Sunday, Jan. 3 - 3 p.m. - Right-hander Rick Sutcliffe spent the bulk of his career in the National League, starting out in the Dodgers organization, spending eight years with the Cubs and finishing up with the Cardinals in 1994. But he holds a singular distinction in the annals of the American League, having thrown the first pitch that counted at Oriole Park at Camden Yards. Signed as a free agent in December 1991, Sutcliffe started the first game in the Orioles’ new home on April 6, 1992. He finished it, too, as the Orioles beat Cleveland (for whom Sutcliffe had also played) 2-0.
Monday, Jan. 4 - 7 p.m. - The Amazing Mets had shocked the world in 1969, beating the favored Orioles in the World Series. The following year, the Birds were back in the Fall Classic, this time facing Sparky Anderson’s Big Red Machine. On Oct. 10, the O’s were in Cincinnati for Game 1. With the Reds up 3-0 in the top of the fourth inning, Boog Powell homered with Paul Blair aboard. Elrod Hendricks led off the fifth with another blast to tie the score, and Brooks Robinson’s solo shot in the seventh provided the margin in a 4-3 Baltimore win that would send the Orioles on their way to a four-games-to-one World Series victory.
Monday, Jan. 4 - midnight - In a Battle of the Beltways clash, Orioles starter Jake Arrieta squared off against Nationals southpaw Ross Detwiler on June 24, 2012 at Camden Yards. The visitors took a 1-0 lead into the home eighth. That’s when Adam Jones stroked a 1-2 pitch the other way for a single through the 3-4 hole. Following Jones in the order, Matt Wieters homered to left-center to put the O’s on top 2-1. Jim Johnson issued a one-out walk to Ian Desmond in the ninth but still got a three-batter save as the Orioles retired Danny Espinosa and Desmond on a strike-‘em-out-throw-‘em-out double play.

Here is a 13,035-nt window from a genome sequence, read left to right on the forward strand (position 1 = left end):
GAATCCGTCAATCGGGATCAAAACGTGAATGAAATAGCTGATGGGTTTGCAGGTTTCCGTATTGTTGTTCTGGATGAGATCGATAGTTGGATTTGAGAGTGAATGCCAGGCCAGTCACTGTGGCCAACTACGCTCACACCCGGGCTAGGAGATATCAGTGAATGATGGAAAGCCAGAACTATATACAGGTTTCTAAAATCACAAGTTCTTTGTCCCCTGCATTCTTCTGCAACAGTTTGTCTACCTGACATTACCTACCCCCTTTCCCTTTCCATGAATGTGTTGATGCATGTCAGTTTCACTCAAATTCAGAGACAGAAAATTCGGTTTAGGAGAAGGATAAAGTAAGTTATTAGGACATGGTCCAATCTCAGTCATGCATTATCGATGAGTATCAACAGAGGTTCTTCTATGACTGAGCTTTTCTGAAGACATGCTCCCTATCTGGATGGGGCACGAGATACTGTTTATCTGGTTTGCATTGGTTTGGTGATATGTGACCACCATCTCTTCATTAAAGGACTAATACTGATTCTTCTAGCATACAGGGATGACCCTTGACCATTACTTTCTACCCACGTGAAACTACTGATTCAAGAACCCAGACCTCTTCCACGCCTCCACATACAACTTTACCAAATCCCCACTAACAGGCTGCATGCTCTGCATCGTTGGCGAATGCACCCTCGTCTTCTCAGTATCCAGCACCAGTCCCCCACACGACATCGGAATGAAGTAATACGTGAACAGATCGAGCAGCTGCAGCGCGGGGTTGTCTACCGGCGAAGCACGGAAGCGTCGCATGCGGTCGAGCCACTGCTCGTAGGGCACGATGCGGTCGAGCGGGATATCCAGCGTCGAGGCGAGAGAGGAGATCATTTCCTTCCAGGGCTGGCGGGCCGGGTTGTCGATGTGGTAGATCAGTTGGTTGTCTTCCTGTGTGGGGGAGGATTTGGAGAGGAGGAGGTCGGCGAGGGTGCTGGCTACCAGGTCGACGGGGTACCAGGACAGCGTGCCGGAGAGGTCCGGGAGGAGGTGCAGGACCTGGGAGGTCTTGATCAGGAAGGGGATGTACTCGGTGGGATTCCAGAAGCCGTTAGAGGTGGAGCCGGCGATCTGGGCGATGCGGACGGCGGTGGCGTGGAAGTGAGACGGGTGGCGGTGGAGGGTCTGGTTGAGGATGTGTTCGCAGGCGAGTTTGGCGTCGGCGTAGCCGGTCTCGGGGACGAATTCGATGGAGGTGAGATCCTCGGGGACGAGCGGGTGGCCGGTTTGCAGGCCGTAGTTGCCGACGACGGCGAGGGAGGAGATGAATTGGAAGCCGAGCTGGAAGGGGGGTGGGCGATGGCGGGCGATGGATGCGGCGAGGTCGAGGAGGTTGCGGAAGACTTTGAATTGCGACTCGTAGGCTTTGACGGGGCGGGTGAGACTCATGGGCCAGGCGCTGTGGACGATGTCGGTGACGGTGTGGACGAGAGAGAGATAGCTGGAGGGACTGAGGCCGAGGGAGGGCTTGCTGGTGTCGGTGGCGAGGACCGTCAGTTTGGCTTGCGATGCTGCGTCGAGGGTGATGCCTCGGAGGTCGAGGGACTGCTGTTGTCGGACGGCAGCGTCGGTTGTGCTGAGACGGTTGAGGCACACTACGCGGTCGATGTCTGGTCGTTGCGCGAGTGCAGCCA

Tuesday, Jan. 5 - 7 p.m. - The Orioles enjoyed a second straight one-run win over the Reds in Cincinnati in Game 2 of the 1970 World Series, again coming from behind to get it. Leadoff hitter Pete Rose reached on a rare Mark Belanger error and O’s lefty Mike Cuellar scuffled in the bottom of the first inning, giving up three runs. Bobby Tolan added a run for the Reds with a third-inning solo blast, but Powell matched it with his own leadoff homer in the fourth off Jim McGlothlin. The Birds grabbed the lead in a five-run fifth as Blair, Powell and Robinson all singled and Hendricks doubled. Moe Drabowsky gave up a Johnny Bench home run, but Drabowsky and Dick Hall clamped down after that to send the series back to Baltimore well in hand.
Wednesday, Jan. 6 - 3 p.m. - In Oakland on July 13, 1991, the Birds came out on the winning end of a baseball oddity: a combined no-hitter. Starter Bob Milacki got a little help from friends Mike Flanagan, Mark Williamson and Gregg Olson as the O’s took the Athletics 2-0. Mike Devereaux was the big man at the plate that day, going 3-for-4 with a home run.